Matteucci Garage Guzzi O2
By Ross Sharp - 25 Dec 14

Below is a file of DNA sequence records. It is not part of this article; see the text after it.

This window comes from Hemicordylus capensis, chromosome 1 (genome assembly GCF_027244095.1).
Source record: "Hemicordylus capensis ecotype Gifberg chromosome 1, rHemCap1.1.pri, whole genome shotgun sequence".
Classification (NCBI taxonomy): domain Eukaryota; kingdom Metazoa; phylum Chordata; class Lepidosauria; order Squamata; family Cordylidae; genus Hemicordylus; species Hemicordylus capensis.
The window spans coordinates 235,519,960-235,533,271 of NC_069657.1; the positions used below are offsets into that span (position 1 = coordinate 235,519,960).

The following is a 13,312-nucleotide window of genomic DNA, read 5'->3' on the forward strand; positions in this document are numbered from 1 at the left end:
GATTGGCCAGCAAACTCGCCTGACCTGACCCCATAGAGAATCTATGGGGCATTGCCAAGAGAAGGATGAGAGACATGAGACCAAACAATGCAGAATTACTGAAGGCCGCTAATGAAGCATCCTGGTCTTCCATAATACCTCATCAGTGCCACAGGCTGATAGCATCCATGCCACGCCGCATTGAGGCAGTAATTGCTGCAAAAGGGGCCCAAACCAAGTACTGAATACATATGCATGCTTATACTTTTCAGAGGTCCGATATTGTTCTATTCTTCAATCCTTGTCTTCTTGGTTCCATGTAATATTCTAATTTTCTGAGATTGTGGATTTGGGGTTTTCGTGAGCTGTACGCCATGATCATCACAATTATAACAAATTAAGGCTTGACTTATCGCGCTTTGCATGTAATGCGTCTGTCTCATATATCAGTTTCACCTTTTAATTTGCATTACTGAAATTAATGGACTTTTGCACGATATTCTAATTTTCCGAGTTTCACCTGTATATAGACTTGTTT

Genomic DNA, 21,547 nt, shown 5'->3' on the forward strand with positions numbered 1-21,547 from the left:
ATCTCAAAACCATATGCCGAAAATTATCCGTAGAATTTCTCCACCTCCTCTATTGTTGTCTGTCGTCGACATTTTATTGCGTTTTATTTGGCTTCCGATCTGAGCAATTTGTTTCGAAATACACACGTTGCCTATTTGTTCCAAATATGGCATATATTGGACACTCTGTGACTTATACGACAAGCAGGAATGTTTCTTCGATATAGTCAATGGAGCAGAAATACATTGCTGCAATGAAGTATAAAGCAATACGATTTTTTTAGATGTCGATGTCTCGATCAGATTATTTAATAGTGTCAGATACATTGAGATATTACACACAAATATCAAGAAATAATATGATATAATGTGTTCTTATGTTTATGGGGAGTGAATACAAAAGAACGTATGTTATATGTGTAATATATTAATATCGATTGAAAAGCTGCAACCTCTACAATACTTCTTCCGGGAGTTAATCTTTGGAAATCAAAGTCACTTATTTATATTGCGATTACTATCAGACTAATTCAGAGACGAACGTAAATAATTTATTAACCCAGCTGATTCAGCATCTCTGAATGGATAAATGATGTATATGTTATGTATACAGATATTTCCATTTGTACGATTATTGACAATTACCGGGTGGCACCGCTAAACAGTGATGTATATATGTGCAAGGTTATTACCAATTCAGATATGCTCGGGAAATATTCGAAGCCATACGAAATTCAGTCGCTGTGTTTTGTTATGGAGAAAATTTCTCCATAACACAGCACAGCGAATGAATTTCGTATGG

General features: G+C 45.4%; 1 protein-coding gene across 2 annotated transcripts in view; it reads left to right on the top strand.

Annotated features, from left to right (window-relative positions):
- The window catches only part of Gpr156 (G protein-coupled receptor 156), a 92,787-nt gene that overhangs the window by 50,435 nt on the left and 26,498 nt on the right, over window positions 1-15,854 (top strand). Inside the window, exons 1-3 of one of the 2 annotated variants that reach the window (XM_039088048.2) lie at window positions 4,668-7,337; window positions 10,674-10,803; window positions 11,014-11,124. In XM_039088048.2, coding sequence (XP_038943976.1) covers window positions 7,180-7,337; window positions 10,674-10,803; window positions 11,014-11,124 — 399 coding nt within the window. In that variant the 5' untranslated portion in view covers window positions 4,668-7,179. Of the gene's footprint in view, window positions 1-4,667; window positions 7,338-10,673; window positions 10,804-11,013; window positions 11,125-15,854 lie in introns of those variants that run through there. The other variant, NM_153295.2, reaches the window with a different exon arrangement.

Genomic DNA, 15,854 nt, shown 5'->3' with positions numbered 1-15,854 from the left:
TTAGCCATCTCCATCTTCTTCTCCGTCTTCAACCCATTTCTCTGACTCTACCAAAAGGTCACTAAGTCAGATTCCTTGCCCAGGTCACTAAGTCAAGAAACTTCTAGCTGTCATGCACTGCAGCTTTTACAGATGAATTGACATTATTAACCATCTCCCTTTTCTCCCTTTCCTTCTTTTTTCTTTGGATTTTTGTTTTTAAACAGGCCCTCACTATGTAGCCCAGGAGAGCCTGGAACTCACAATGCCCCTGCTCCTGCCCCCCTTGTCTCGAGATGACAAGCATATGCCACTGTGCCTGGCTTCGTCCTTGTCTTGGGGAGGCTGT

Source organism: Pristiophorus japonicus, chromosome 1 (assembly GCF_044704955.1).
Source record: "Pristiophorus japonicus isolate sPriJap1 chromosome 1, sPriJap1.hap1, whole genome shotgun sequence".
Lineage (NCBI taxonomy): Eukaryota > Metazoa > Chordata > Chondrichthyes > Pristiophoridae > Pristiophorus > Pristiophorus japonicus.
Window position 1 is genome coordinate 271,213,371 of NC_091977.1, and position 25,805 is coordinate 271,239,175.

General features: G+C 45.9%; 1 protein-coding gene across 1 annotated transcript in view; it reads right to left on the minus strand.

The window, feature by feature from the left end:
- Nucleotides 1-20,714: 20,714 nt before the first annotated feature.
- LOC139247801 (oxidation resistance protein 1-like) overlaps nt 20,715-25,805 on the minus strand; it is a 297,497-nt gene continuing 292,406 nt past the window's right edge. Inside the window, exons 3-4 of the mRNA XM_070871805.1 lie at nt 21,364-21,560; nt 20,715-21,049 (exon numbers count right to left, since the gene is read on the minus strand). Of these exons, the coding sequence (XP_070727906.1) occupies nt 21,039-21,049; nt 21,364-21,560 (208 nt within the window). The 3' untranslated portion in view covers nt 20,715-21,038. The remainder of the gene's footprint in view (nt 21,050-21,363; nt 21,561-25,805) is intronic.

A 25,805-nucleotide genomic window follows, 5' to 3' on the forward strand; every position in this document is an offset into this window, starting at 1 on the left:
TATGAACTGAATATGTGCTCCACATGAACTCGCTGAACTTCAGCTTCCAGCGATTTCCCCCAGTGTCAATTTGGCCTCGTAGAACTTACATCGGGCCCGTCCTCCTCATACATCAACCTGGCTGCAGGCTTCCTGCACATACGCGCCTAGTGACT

When was the last time you had a proper cappuccino? I'm not talking one of those 3 pint paper cups of luke warm, slightly beige milk with a stupid shaped dusting of brown stuff on top. Or indeed a frothy mess of burnt bitterness tempered by the syrupy sweetness from an entire sugar beat plantation. Diminutive in size, perfect in it's effect, a proper cappuccino needs to be experienced by all at least once; preferably served by a lifelong purveyor of caffeine in some unpronounceable Italian hilltop village. Whilst listening to the pinking and crackling of your motorcycle as it cools down. Marco Matteucci is a man that appreciates form and function don't necessarily require an abundance of cubic capacity or cavalli di potenza to be enjoyable. By day he is a photographer and graphic designer but for the last 16 months has been on a motorcycle building adventure, creating machines that he wants to ride and taking each project as a step into the unknown. O2, as in oxygen not the big tent in London, was the inspiration for this bike. He is an arty type, so bare with me. This latest masterpiece began life as Tonti framed Moto Guzzi V35 TT from 1985. The traditional V-twin in this case is just 349cc, but with short gear ratios driving the shaft drive transmission this 'Guzzi packs small punches of aural pleasure, perfect for winding up to that sinewy mountain road. The reduced bulk of course results in nimble behaviour not matched by the more portly members of the family so Marco decided that a degree of off-road capability was called for. We are not talking dune-bashing the Dakar here but anyone who's been to Italy can attest that the unpaved white roads are to a foreigner, one of the country's finest assets. Starting with the frame, Marco removed the entire back portion leaving the rear end looking like a machine from some decades earlier. The shock linkage is handmade and stealthy to match the svelte proportions of the rest of the bike. The wafer-like mudguards are also one-offs with lightweight brackets. The handlebars didn't escape the bespoke obsession either, they're hand-bent. Rather than plonk any old fuel tank on top, this one was fabricated using traditional panel beating methods with a two-tone paint job to accentuate the knee scallops. The sumptuous looking leather saddle gives a period appearance and doubles as an excellent hiding place for the less aesthetically pleasing wiring and battery. And yes, it is of course hand crafted using fine Italian hide. The tail light is incorporated into the seat, form and function married neatly. One thing about older bikes that is often overlooked is the brakes. How is that men have walked on the moon, we have used the internet for decades but yet it is only recently that brakes have been joined the 21st century. The 320mm disc and 4-pot caliper fitted here is nothing ground breaking (not intended) but certainly makes the decent back into town a less hair-raising experience. And, installed here looks as if it should have been a factory fit. Black powdered wheels and elegantly sized knobblies add a whiff of mean to the baby blue colour scheme. The engine has been stripped, cleaned and lovingly detailed; the usual cone filters proved a little too mass market so Marco machined his own aluminium trumpets with mesh ends. The exhaust is short and sweet in both looks and sound, letting the little pistons make the most of their endeavours. It would seem a shame to get this gorgeous bike dirty but if I was living in Italy again I would certainly head to my favourite hilltop, to sip a proper cappuccino and share the visual and audio enjoyment with the other bikers who have never heard of Starbucks. To keep an eye on Marco's next project head over to his website or for detailed pictures of the build try Facebook.